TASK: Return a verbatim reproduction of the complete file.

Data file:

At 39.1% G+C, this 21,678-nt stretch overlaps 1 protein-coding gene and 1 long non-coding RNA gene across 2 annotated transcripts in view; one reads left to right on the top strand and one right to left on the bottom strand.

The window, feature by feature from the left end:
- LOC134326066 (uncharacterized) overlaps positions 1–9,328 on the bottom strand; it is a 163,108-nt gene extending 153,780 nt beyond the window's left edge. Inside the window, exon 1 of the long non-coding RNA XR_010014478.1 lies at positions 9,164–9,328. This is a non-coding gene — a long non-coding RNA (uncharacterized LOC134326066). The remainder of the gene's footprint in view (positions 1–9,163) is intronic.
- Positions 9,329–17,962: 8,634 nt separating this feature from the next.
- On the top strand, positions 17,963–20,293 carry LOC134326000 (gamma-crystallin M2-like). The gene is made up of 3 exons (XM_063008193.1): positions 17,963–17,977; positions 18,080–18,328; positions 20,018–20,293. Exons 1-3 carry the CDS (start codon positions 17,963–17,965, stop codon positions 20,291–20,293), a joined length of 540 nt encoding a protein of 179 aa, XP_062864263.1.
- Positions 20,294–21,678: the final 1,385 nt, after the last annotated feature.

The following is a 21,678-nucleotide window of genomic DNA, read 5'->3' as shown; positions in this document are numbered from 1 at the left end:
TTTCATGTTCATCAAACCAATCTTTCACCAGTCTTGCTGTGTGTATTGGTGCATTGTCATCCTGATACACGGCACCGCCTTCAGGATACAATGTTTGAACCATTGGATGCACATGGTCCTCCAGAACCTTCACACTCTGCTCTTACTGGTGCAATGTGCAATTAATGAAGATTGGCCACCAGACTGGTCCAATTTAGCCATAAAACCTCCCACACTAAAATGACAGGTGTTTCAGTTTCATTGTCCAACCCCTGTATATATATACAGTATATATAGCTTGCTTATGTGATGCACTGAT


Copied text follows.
At 39.1% G+C, this 21,678-nt stretch overlaps 1 protein-coding gene and 1 long non-coding RNA gene across 2 annotated transcripts in view; one reads left to right on the top strand and one right to left on the bottom strand.

The window, feature by feature from the left end:
- LOC134326066 (uncharacterized) overlaps positions 1–9,328 on the bottom strand; it is a 163,108-nt gene extending 153,780 nt beyond the window's left edge. Inside the window, exon 1 of the long non-coding RNA XR_010014478.1 lies at positions 9,164–9,328. This is a non-coding gene — a long non-coding RNA (uncharacterized LOC134326066). The remainder of the gene's footprint in view (positions 1–9,163) is intronic.
- Positions 9,329–17,962: 8,634 nt separating this feature from the next.
- On the top strand, positions 17,963–20,293 carry LOC134326000 (gamma-crystallin M2-like). The gene is made up of 3 exons (XM_063008193.1): positions 17,963–17,977; positions 18,080–18,328; positions 20,018–20,293. Exons 1-3 carry the CDS (start codon positions 17,963–17,965, stop codon positions 20,291–20,293), a joined length of 540 nt encoding a protein of 179 aa, XP_062864263.1.
- Positions 20,294–21,678: the final 1,385 nt, after the last annotated feature.

The following is a 21,678-nucleotide window of genomic DNA, read 5'->3' as shown; positions in this document are numbered from 1 at the left end:
TTTCATGTTCATCAAACCAATCTTTCACCAGTCTTGCTGTGTGTATTGGTGCATTGTCATCCTGATACACGGCACCGCCTTCAGGATACAATGTTTGAACCATTGGATGCACATGGTCCTCCAGAACCTTCACACTCTGCTCTTACTGGTGCAATGTGCAATTAATGAAGATTGGCCACCAGACTGGTCCAATTTAGCCATAAAACCTCCCACACTAAAATGACAGGTGTTTCAGTTTCATTGTCCAACCCCTGTATATATATACAGTATATATAGCTTGCTTATGTGATGCACTGAT